21
May
16

A Story about a Good Samaritan that saves a life of a stranger


Organ transplant folks belong to a very special club. It’s not a club we expected to join, but we are grateful to be a member. Our special club consists of of organ transplant recipients, living organ donors, caretakers and others.  All have a very unique story.

Meet Dennis and Alyssa –  today’s newest members of the kidney chapter. Here is their story:

dennis

Dennis became a kidney recipient on Thursday.  Dennis is my friend and a connection through Vistage, a CEO Peer group.  I’ve been a Vistage member for 15 years and Dennis is Chair of his own group here in Chicago.  Dennis was raised in life to be a “giver” and like some people we all know he almost has the inability to “take”. He is unselfish in his service to others. Dennis is a well-known attorney and best known for his passion for the defense of a group of death row convicts that were wrongly convicted in Illinois.  Those of us in Illinois know it as “The DNA Project”.  Many of these convicts were exonerated through DNA evidence after spending years in prison. Many owe their lives to Dennis. Dennis is very strategic and is an expert at forming high performing teams.

Nancy and I first met with Dennis and his wife over dinner last summer.  His wife, also a respected Chicago attorney were in a daze.  Without a kidney Dennis would die and these two high powered attorneys were frozen in fear – a perfectly normal reaction.

We agreed to walk the journey with Dennis. It was a long and arduous process.  Our first challenge was for Dennis to be accepted into the living kidney program at UIC, but after fixing a heart issue he was good to go.  The next challenge was to find a Good Samaritan donor that could be a kidney match.

We developed a Facebook page and we screened folks who indicated an interest.  We were deluged with inquiries. We talked or communicated with scores of people over the next weeks.  All were normal people that could be you neighbor next door who considered doing something very extraordinary – offering the gift of life to a stranger.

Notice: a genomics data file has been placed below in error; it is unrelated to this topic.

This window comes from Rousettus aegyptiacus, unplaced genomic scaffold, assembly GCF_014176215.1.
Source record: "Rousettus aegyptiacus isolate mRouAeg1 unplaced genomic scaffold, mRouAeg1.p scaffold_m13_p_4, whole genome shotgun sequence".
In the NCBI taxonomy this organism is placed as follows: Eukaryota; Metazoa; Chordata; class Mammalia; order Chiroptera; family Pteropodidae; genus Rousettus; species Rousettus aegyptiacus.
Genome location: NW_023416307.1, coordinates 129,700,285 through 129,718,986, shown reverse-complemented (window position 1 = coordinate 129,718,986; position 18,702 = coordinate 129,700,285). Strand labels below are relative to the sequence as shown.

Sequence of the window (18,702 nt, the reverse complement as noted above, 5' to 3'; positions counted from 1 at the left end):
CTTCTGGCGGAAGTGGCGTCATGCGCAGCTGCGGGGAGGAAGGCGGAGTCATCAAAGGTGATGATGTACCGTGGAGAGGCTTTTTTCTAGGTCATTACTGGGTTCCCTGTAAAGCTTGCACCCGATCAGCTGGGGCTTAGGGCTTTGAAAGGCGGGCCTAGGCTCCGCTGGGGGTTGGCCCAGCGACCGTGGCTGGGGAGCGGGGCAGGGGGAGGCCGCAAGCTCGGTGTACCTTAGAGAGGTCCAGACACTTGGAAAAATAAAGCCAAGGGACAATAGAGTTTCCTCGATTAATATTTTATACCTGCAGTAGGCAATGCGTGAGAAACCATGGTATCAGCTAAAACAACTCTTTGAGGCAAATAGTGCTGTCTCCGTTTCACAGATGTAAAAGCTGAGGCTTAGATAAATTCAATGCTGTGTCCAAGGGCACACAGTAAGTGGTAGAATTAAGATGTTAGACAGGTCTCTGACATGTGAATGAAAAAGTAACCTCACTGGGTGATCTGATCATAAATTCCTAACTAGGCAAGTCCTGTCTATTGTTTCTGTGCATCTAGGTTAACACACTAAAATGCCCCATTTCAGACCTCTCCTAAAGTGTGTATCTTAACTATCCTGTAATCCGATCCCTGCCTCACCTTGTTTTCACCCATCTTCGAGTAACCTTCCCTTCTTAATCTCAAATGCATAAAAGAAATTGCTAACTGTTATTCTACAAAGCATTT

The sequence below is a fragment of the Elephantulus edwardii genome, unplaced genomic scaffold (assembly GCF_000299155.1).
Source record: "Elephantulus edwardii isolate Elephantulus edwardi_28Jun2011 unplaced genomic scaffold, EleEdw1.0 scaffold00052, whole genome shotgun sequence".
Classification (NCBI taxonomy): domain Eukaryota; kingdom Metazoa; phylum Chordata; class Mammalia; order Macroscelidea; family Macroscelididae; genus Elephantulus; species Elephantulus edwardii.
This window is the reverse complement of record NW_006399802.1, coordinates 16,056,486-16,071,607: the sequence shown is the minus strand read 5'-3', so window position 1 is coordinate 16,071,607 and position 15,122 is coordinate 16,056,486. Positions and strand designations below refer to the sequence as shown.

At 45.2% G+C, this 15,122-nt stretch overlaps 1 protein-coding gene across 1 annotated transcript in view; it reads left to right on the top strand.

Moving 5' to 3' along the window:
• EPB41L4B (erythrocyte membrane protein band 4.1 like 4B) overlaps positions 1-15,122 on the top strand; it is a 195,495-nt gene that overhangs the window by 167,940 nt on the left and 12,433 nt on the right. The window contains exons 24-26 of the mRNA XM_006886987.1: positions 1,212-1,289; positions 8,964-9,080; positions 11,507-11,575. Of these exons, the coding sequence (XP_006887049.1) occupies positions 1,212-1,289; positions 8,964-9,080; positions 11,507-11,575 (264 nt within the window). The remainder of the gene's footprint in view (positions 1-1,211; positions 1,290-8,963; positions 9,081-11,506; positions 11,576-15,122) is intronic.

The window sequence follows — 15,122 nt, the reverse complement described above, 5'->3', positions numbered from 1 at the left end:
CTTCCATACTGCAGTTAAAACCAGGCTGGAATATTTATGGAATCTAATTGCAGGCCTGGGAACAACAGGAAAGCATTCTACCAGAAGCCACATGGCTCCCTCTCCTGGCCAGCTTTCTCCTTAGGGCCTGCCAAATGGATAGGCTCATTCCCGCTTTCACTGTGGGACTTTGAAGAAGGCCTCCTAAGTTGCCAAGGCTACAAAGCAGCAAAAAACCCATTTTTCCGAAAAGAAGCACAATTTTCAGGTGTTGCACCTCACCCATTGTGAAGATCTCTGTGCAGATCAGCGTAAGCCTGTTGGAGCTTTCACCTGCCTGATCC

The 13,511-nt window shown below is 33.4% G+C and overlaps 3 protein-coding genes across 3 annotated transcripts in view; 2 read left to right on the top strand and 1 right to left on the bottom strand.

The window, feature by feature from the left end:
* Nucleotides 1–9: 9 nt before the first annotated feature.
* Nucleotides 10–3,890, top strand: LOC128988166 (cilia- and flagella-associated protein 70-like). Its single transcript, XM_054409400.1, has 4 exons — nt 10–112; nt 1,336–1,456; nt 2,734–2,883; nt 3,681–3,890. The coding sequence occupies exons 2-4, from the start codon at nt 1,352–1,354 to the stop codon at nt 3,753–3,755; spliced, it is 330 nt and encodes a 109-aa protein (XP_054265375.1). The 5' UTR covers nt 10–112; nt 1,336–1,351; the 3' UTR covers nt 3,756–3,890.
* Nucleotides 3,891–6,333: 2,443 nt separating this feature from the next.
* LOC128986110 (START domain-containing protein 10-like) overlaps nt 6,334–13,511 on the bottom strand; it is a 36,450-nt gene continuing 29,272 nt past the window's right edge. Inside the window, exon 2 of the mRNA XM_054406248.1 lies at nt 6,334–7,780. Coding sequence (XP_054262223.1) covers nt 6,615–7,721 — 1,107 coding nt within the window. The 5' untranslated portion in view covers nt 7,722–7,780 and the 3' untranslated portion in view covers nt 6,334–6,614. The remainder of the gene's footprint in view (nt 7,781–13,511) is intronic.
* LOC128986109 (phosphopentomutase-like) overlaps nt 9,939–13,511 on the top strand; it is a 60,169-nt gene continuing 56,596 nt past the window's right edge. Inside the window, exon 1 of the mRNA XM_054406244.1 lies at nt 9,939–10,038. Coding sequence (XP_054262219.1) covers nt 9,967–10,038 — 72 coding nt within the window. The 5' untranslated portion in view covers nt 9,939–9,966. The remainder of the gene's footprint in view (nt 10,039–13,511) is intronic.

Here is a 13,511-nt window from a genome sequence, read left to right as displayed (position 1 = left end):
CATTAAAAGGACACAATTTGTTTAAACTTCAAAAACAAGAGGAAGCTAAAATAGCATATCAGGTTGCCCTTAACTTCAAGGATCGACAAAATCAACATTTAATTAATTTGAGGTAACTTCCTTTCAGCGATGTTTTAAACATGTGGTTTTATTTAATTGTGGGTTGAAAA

Alyssa, a hairdresser from the Western burbs, was one who contacted us.  At age 23 she never thought about being a living kidney donor but something about Dennis’s situation must have struck a chord.  Being a millennial, the communication was all by text.  She was determined to help Dennis live to see his grandchildren grow up.

I have learned to never underestimate the goodness and charity of people.  We work with transplant folks daily and I am always amazed and the number of Good Samaritans there are in this world – people that want to be part of something bigger than themselves and do something that will have life changing effects for generations – all for a stranger.

One of our missions is to educate people to alternatives to kidney dialysis or suffering with liver disease.  And we are removing these barriers one patient at a time. Assuming a patient is medically able to receive a kidney or liver transplant there should be no barrier to receiving an organ.

I speak to groups often and I always illustrate that there isn’t a kidney or liver shortage.  It is true people die every day waiting but it is all so unnecessary. We all have a spare kidney and most of us can donate a piece of their liver (the liver grows back in a few short weeks). Unfortunately, there isn’t a system or protocol in place to match donors and recipients.

We take a different view and apply simple  business solutions to a complex medical problem. Currently, there is no marketplace for the exchange of kidneys and livers.  No, I’m not talking about money because that is not legal. This is a transaction where the currency is goodwill, love, and selflessness.

The world is full of good Samaritans who want to be part of something bigger than themselves and offer the gift of life to a fellow human being.  If someone dies because they couldn’t find a liver or kidney I almost want to say they didn’t try hard enough.

sbpAs many of you know, our family is very involved in the transplant community.  If someone wishes to educate themselves to the process, you may find it helpful to follow my daughter’s blog.  In fact, my daughter Laurie has decided to become a living kidney donor to a yet unknown stranger.  You can follow her progress at http://sparebodyparts.com

 

 


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